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Sarah Lee

I am one of the 74% of people with disabilities that have an invisible disability[1]. But I wasn’t even aware that I had a disability until I was filling out paperwork for a state identification card at the DMV. One of the last questions on the form read: “Do you have a disability? A disability is defined as a physical or mental impairment that substantially limits one or more major life activities.” I was dumbfounded- of course I do. The reason why I was getting my state identification card was because my epilepsy prevented me from obtaining my driver’s license. However, this was the first time I had ever considered myself as having a disability because others can’t see my epilepsy unless I have a seizure.

Invisible disabilities can range from an immensely diverse range of conditions such as chronic pain, chronic fatigue, epilepsy, mental health issues, etc. All of these conditions require some sort of adaptation to continue on living life as that individual sees fit- just like any other disability. However, the social barriers are very different. Although people with invisible disabilities don’t have to deal with the perpetual stigma of being incapable of doing something that they are completely capable of doing, people with invisible disabilities face the opposite stigma. People with invisible disabilities are often perceived to be dishonest about what they can and cannot do or feel uncomfortable asking for accommodation because “they look fine”. This can create hostile work environments where the person with an invisible disability is accused of lying or told to “Just suck it up.”

This stigma is not tethered to the workplace and is carried with them throughout the day. While trying to understand the idea of invisible disabilities, I scoured reddit for the personal, day-to-day experience of what it meant to have an invisible disability. One reddit user described having a chronic fatigue condition that caused him to faint if he stood for extended periods of time. Having just gotten off work to catch the bus, he was desperate to sit down because he felt himself on the verge of fainting. He asked a woman for a seat with a lot of reservation and shame because of the expectation that a man should stand for a woman. Despite this, he asked anyway and explained that he had a condition that required him to sit down. She replied, “You look fine to me. A young man should have some manners.”  He explained that he had to beg her for the seat until she ultimately forfeited it with a large display of irritation. This anecdote was followed by an extensive thread where many other reddit users vented their frustrations about experiencing similar situations.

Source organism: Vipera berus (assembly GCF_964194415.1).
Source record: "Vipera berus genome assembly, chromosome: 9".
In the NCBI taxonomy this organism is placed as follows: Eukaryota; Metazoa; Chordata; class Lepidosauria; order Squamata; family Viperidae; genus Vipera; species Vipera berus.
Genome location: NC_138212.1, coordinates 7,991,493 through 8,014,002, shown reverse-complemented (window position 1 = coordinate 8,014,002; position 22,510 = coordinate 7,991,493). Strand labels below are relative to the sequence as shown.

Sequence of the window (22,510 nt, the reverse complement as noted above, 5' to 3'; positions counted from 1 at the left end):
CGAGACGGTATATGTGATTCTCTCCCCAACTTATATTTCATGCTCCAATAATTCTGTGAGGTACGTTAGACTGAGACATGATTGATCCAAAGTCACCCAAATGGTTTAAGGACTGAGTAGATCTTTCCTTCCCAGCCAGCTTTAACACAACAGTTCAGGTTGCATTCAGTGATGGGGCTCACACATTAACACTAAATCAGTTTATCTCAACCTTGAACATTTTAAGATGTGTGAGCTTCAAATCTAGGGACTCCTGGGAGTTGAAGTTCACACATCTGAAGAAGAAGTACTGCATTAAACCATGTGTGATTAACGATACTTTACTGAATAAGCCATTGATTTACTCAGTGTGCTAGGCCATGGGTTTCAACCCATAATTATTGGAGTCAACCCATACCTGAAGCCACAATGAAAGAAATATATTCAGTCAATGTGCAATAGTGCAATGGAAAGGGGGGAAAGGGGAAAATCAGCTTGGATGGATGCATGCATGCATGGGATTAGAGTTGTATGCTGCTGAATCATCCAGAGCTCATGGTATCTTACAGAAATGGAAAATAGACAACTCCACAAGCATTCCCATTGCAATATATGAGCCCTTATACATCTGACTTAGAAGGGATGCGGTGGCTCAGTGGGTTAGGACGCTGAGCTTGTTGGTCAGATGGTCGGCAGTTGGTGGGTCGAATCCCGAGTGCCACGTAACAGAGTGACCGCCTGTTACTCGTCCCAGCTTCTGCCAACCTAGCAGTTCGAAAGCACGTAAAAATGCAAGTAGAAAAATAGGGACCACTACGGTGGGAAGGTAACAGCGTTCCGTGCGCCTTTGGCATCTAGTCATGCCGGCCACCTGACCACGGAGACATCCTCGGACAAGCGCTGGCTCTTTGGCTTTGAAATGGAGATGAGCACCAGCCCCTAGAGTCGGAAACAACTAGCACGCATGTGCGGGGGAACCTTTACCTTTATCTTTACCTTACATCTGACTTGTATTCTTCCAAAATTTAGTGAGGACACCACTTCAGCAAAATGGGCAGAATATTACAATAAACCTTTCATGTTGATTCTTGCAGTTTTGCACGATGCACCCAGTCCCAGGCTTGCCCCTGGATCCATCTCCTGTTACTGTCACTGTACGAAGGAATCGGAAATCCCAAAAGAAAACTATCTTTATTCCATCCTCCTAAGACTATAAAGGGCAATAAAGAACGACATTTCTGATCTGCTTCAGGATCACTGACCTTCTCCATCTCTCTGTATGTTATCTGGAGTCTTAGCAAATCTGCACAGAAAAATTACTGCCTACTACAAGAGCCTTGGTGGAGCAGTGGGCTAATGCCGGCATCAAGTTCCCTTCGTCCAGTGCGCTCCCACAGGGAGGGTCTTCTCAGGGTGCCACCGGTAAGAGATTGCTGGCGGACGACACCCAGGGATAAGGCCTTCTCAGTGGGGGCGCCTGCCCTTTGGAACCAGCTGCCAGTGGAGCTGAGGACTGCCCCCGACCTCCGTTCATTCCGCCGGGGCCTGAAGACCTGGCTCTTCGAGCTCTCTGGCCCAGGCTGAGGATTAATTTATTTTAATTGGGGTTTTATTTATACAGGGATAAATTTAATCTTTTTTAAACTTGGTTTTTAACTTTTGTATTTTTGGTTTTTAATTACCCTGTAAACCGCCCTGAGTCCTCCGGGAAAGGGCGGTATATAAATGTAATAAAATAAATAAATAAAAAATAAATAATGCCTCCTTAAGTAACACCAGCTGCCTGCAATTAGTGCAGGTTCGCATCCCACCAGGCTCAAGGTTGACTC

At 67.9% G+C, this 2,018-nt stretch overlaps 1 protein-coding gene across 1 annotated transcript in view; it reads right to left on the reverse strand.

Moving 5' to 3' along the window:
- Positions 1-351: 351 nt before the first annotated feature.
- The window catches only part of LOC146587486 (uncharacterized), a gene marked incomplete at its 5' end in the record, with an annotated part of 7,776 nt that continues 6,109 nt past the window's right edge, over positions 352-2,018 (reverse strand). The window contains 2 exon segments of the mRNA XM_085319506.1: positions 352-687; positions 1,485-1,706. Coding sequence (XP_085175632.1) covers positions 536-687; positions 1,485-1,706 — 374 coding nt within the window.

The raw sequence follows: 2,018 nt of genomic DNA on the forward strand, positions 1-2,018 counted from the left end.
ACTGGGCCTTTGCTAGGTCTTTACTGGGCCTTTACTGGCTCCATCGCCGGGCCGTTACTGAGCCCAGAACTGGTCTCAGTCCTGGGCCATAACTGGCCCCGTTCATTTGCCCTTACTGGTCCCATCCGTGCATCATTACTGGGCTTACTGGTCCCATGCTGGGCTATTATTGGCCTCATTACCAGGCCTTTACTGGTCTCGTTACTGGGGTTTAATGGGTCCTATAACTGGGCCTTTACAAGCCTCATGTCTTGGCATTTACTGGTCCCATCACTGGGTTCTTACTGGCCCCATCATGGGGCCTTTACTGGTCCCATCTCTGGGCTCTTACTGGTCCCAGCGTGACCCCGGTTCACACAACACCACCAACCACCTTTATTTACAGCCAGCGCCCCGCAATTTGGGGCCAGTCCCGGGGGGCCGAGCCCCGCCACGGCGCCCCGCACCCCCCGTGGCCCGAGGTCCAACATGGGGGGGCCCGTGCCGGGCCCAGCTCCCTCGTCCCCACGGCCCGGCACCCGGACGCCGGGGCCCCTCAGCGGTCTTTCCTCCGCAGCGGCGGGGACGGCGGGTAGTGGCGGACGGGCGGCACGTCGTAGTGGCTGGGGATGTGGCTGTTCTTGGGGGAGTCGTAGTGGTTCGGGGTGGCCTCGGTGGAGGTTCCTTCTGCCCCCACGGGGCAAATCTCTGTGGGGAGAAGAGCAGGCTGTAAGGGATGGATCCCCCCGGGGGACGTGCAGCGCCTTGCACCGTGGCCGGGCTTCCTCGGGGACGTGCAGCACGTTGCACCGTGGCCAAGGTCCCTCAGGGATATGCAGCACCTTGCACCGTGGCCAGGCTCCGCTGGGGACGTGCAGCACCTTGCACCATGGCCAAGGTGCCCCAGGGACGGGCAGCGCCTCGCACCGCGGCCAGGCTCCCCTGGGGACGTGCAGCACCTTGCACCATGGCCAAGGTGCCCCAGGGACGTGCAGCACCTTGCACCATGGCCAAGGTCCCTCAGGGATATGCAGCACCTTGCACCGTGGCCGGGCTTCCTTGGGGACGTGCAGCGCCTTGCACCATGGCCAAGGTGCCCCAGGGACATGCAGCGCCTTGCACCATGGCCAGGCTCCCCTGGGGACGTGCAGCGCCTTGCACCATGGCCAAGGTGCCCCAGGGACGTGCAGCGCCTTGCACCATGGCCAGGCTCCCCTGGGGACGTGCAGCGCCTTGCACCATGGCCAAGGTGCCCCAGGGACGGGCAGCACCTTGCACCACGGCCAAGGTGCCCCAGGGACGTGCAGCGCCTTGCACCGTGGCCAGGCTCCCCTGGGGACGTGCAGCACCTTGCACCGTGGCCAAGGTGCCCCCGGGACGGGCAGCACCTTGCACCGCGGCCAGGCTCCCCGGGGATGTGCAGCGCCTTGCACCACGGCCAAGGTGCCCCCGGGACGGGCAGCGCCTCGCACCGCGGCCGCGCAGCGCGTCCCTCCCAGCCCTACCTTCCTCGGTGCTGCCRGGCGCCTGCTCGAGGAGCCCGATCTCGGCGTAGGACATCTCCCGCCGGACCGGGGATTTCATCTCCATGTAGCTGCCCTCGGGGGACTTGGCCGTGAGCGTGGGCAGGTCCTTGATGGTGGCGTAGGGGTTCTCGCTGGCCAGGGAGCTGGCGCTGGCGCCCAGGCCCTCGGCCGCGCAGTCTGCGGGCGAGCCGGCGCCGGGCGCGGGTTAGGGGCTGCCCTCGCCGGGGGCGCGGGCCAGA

I think it’s incredibly important to understand invisible disabilities because it has the potential to change someone’s understanding of the PwD community as well as society at large. Visible or not, the expectations of what people can and cannot do is a very nuanced topic for PwD, a community of about 53 million people that is growing[2]. However, this extends itself to society at large. Invisible disabilities reinforce the idea that someone’s appearance should never be used as evidence of any definitive qualities they have. Appearance should never be how you define another person- be it their use of an assistive device or their skin color or their gender presentation. Once everyone realizes that anyone could have a disability, perhaps the average stranger will be more open-minded and understanding. With increased awareness and visibility, this could very well be the case.



2 Responses

  1. Hello, not only do I face this ordeal, but my children do. Mistaken for out of control children during times when mental illness was the true cause. I have been called weak for having agoraphobia. Mental illness is not weakness. It’s a challenge for the person and the family.